1172 Measuring the Quality of Updating High Resolution Time-Lagged Ensemble Probability Forecasts Using Spatial Verification Techniques

Wednesday, 25 January 2017
4E (Washington State Convention Center )
Tressa L. Fowler, NCAR, Boulder, CO; and T. Jensen, R. Bullock, and J. E. Halley Gotway
Manuscript (702.9 kB)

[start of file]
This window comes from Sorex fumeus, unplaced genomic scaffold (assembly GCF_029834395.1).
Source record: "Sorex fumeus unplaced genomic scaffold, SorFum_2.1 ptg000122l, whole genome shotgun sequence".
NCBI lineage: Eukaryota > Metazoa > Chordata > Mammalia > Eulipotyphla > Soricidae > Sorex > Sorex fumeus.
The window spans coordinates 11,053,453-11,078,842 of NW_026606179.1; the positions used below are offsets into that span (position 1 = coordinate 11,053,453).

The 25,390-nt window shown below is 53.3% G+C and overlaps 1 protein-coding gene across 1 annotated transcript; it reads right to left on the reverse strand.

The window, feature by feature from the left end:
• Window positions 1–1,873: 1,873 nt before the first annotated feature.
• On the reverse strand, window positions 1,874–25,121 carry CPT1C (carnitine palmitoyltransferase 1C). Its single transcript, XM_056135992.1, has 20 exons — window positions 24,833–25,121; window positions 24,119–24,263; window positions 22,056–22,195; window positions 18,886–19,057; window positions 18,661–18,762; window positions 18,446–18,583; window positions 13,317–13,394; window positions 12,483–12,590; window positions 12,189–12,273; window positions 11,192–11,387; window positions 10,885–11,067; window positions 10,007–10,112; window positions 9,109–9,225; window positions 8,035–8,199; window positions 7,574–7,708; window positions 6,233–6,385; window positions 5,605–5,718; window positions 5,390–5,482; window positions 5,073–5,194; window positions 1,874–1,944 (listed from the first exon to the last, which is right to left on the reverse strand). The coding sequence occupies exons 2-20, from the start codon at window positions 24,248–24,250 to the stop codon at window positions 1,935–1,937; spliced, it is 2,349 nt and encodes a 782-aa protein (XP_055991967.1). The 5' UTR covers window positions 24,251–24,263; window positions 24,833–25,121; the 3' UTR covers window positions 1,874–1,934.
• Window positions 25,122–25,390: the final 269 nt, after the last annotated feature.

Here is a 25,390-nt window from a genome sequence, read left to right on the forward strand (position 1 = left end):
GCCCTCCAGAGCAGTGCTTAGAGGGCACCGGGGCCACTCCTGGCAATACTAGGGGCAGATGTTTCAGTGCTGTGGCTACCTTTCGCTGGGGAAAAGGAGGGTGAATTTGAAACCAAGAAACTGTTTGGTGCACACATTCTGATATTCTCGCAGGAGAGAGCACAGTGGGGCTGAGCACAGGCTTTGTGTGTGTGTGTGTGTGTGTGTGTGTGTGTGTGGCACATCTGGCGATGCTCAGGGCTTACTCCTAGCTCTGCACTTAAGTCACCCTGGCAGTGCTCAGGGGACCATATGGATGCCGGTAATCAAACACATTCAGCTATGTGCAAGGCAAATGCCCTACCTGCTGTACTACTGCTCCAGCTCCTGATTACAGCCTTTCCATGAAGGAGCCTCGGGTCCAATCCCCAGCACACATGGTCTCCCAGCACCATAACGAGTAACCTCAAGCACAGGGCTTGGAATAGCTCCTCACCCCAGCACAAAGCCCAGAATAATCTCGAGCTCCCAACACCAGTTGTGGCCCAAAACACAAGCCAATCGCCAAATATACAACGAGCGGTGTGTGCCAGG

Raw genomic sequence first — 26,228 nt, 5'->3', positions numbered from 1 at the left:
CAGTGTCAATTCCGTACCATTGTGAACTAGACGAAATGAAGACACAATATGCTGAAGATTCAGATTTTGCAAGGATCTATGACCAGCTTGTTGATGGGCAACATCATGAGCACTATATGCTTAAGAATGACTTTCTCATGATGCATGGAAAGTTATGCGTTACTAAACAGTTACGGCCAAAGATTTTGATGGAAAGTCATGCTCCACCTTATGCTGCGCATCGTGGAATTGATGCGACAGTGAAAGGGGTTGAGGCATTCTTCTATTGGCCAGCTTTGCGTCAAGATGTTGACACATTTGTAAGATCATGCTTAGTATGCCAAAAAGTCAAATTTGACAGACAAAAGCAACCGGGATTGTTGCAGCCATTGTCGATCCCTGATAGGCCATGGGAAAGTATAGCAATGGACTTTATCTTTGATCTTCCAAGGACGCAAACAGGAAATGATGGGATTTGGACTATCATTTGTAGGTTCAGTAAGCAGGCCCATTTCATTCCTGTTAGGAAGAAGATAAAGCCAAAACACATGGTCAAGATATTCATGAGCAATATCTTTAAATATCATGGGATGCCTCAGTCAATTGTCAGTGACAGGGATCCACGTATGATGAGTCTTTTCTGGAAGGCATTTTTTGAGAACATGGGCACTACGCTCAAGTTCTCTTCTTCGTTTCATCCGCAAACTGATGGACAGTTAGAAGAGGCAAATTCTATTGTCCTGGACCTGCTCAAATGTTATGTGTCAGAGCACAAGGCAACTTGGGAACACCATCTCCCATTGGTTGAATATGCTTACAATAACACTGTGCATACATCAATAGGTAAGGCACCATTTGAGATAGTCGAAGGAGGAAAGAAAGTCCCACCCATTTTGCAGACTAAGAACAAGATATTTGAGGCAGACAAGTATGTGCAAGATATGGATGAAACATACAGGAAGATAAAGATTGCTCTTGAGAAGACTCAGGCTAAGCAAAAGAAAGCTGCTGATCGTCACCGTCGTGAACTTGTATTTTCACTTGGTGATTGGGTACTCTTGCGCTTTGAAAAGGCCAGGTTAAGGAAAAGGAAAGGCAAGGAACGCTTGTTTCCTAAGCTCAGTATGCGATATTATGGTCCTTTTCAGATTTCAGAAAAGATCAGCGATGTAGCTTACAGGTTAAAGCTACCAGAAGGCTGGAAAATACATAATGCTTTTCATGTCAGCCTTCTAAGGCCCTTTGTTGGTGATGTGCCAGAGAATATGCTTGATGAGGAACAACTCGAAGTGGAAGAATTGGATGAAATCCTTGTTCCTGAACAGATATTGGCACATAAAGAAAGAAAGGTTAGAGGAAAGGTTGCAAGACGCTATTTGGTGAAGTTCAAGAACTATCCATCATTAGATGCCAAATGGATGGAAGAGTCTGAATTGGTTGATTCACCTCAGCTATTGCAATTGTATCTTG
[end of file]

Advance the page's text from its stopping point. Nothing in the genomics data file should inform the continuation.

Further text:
Numerical models are producing updated forecasts more frequently as computing resources increase. Some updates are plagued by large changes from one time to the next, causing users to lose confidence in the forecasts. For forecasts that are revised, especially those with frequent updates, the magnitude and randomness of the revision series is an important aspect of forecast quality. Similar problems exist in economics and other fields, and many types of metrics are in place for simple updating time series. Unfortunately, though everyone knows forecast jumpiness when they see it, it is rarely measured objectively in weather forecasting. Users may examine dprog/dt and even calculate the total difference in the forecast from one time to the next. However, this measure suffers from the same double penalty issues as traditional verification measures, namely that a small displacement may be measured as a large change at multiple locations. In this presentation, assessments of forecast revision magnitude and randomness are applied to attributes of forecast objects using spatial verification techniques, thus incorporating temporal and spatial information into the assessment. Examples of revision assessments from probability forecasts from a high resolution time-lagged ensemble that is updated hourly are discussed.
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